Plans for a multi million pound junction in Malton & Norton
12:01am 7th October 2011
A final decision on plans for a multi-million pound junction which will bring ‘very significant benefits’ to Malton and Norton is due to be made today. (Friday 7th October 2011)
Members of Ryedale District Council will be asked to approve the A64 Brambling Fields scheme which was first put forward as a solution to addressing local transport problems seven years ago.
If it is agreed, work is expected to get underway in January with completion in September.
Councillors have already agreed to allocate £2.37 million towards the expected cost of £5.5 million for making improvements to the junction which links the A64 with the B1248 Scarborough Road at Brambling Fields in Norton.
Julian Rudd, the council’s head of economy and housing, said a consultation in 2004 identified strong local support for upgrading the junction as a way of addressing congestion in Malton and Norton.
“The provision of a new ‘off-slip’ road from the A64 at the Brambling Fields junction, in conjunction with necessary traffic management measures in Malton town centre, would allow and encourage through-traffic to use the bypass route, including a significant amount of heavy goods vehicles and thus reduce traffic through Butcher Corner by about 30 per cent.”
“This will lead to a significant improvement to air quality which has been proven as problematic and help create a town centre which is more pleasant for pedestrians and shoppers.”
Mr Rudd said that a reduction or withdrawal of Ryedale District Council support would stop the project with no alternative means of funding likely for many years.
“The Brambling Fields junction improvement alone does not solve all of the shortfalls in the highway network in and around Malton and Norton and it is important the council continues to work with partners and developers to address other outstanding issues,” he said.
“However, it provides very significant benefits and there is no other potential highway infrastructure improvement that is comparable, in terms of costs, achieveability, and changes to traffic movements, to meaningfully address the congestion, air pollution and road safety problems that exists within Malton or to provide internal road capacity for new development to provide jobs and homes at Malton and Norton.”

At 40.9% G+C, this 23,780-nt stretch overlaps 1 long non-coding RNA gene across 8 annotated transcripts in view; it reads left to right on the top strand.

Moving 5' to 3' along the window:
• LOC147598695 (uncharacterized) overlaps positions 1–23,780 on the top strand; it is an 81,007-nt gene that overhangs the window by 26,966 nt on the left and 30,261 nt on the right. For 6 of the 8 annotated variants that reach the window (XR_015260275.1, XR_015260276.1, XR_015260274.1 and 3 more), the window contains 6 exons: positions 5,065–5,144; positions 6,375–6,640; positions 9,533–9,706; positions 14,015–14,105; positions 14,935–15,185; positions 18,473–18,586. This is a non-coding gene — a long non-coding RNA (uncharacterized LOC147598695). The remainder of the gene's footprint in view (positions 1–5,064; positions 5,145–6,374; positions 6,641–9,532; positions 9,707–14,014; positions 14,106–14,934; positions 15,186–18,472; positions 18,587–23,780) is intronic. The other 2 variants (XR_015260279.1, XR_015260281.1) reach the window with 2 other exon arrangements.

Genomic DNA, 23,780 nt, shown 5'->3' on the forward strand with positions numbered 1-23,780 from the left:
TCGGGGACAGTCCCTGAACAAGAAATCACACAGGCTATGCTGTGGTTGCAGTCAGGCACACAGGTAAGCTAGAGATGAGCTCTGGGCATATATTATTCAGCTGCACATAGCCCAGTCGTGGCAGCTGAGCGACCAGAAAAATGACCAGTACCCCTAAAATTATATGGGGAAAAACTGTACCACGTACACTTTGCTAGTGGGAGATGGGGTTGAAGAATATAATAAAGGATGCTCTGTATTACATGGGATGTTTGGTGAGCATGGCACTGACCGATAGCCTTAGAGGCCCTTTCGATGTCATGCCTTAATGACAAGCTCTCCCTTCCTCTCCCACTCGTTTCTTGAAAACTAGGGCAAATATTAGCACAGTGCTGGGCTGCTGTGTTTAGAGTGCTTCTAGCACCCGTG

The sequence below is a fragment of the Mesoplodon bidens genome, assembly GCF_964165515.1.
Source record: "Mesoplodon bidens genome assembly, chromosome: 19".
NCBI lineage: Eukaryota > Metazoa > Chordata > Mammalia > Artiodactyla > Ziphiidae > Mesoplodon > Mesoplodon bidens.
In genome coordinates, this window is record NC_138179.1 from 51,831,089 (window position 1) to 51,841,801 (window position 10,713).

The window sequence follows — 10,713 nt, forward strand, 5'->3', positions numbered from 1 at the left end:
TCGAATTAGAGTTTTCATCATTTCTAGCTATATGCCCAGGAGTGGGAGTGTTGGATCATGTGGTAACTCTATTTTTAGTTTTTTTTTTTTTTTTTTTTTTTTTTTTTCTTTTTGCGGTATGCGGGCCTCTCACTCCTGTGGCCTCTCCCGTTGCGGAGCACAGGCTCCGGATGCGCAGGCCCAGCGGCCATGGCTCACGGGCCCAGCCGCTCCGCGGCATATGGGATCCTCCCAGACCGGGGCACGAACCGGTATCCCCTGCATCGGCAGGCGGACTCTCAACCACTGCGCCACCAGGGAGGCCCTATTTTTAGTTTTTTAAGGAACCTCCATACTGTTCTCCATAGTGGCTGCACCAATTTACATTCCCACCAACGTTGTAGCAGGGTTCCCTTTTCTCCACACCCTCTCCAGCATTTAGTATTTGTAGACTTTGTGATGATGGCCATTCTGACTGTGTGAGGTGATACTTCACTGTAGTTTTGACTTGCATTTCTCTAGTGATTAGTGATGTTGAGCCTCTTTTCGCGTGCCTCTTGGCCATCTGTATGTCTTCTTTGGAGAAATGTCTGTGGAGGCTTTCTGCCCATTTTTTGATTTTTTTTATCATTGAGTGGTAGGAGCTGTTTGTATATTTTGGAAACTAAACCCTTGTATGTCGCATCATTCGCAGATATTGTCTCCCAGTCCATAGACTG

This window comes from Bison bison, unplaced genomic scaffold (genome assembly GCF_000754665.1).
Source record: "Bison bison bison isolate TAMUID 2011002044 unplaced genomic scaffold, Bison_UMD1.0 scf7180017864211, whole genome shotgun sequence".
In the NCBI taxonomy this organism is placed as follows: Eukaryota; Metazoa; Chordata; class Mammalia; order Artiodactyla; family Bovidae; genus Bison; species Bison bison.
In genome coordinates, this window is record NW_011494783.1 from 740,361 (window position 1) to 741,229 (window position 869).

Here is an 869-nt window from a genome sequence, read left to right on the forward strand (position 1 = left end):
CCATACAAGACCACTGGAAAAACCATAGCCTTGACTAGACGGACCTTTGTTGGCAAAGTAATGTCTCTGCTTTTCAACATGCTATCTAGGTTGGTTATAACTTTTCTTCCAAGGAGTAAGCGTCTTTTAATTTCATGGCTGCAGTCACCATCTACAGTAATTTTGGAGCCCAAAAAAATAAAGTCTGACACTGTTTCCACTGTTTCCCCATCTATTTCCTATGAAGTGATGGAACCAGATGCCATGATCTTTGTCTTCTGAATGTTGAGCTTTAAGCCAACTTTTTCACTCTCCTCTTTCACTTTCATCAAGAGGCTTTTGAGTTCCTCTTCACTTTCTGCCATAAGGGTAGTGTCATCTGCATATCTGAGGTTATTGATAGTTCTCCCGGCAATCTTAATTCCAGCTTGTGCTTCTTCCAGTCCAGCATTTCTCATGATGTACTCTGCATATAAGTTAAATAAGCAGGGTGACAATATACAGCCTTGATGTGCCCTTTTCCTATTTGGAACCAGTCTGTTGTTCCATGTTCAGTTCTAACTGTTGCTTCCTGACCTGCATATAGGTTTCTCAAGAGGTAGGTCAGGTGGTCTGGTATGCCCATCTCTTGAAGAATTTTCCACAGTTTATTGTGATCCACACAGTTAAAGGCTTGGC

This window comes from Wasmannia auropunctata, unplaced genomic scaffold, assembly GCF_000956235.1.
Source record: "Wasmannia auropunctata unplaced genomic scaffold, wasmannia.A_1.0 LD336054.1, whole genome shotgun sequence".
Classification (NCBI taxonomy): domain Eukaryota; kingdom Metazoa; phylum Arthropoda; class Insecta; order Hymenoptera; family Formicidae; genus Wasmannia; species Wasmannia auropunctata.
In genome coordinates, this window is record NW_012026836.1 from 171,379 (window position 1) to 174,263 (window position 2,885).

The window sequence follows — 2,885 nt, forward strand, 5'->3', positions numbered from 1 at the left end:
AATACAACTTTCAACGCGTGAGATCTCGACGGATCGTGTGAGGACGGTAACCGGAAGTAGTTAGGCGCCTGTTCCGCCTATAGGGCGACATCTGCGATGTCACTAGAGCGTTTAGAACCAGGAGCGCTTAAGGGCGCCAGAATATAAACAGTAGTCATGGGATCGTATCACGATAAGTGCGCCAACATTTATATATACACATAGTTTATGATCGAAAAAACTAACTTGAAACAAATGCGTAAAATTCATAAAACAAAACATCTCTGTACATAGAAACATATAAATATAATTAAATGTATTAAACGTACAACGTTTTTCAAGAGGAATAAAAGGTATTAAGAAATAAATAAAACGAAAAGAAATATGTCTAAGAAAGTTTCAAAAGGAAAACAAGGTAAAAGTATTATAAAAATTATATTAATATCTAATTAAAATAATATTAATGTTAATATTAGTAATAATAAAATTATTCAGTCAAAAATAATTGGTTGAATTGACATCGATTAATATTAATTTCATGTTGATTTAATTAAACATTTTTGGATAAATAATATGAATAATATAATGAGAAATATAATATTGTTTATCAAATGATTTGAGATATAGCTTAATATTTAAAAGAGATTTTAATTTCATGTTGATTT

Mr Rudd said the district council would recoup all of its investment in the project, apart from the county council’s £800,000 contribution, via developer contributions.
“The council already has £500,000 in the bank with around a further £1.5 million agreed or close to being finalised,” he said.
“The amount of housing allocated via the Ryedale Plan will not be influenced by the cost of the project and given past building rates it may take up to 15 years to recoup all the full public sector investment in the project.
“This is a much-needed piece of infrastructure to help make Ryedale a better place to work and live.”
Norton Town Council has welcomed the scheme. Mayor, Coun Di Keal said: “At the moment we have a lot of lorries on their way to the bacon factory that will no longer need to come through the towns, making it much more pleasant.”
District councillor Paul Andrews said he was concerned about where the money was coming from.
“Clearly, I will support the scheme if it can be achieved without prejudicing the limits on housing and other matters set out in the Malton and Norton Neighbourhood Plan.
“If not, I feel the people of Malton and Norton should be consulted on the proposals, after full details of all the implications have been made available to the public.”
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